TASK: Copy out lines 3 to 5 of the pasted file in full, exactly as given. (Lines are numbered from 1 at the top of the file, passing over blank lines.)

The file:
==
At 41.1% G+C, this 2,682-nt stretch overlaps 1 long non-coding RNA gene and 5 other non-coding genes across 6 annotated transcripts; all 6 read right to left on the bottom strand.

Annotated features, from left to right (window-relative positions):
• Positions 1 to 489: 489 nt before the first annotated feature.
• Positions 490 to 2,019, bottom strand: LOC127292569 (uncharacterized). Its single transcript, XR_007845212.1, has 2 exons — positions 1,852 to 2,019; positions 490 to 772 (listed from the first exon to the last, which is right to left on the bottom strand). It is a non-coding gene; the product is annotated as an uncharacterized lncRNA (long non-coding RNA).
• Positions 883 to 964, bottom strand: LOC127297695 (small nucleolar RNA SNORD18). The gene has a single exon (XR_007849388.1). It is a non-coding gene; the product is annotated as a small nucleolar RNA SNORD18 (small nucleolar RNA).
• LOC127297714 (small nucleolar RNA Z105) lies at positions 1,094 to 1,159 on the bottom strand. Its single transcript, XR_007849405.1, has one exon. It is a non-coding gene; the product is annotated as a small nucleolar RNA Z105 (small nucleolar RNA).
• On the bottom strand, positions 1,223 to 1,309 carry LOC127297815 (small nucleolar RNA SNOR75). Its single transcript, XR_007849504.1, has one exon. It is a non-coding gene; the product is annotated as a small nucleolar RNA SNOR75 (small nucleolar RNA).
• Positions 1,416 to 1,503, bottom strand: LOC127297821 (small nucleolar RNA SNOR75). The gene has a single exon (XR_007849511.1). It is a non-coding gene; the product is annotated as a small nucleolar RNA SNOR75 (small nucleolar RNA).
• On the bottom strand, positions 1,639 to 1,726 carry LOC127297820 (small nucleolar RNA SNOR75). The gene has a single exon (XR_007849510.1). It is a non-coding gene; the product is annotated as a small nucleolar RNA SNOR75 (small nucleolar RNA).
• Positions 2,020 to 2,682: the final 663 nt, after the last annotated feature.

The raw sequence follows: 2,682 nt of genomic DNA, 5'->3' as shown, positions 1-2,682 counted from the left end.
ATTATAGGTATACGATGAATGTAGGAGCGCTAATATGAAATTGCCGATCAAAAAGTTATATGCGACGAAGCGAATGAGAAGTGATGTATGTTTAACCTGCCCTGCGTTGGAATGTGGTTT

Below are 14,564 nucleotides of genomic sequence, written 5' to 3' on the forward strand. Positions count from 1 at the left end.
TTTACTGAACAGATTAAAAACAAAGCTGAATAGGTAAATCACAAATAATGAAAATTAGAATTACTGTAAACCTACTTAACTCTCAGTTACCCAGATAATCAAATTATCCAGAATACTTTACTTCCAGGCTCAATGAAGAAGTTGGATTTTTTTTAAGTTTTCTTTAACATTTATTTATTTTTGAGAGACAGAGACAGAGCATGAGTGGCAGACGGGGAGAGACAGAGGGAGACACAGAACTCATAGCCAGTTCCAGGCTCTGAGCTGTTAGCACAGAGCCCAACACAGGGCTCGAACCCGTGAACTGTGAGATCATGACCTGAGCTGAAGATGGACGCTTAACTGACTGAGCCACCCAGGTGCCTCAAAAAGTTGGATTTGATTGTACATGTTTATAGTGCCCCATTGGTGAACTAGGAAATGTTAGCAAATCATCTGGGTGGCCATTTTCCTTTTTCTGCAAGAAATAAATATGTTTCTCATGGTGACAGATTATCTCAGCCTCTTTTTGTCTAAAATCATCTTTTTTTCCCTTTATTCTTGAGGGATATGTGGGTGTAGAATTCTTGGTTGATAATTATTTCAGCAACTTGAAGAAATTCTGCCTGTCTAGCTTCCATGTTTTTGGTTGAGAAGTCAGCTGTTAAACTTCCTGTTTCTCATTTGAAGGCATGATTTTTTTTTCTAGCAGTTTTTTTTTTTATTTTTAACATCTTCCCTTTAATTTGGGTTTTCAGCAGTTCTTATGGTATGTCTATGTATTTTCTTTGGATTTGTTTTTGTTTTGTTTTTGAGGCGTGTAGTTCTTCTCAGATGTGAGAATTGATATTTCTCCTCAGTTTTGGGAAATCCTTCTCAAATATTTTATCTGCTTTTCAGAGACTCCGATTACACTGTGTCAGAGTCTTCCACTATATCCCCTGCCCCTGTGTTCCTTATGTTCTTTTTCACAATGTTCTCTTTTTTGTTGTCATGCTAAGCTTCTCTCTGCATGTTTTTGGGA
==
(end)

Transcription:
• Positions 1 to 489: 489 nt before the first annotated feature.
• Positions 490 to 2,019, bottom strand: LOC127292569 (uncharacterized). Its single transcript, XR_007845212.1, has 2 exons — positions 1,852 to 2,019; positions 490 to 772 (listed from the first exon to the last, which is right to left on the bottom strand). It is a non-coding gene; the product is annotated as an uncharacterized lncRNA (long non-coding RNA).
• Positions 883 to 964, bottom strand: LOC127297695 (small nucleolar RNA SNORD18). The gene has a single exon (XR_007849388.1). It is a non-coding gene; the product is annotated as a small nucleolar RNA SNORD18 (small nucleolar RNA).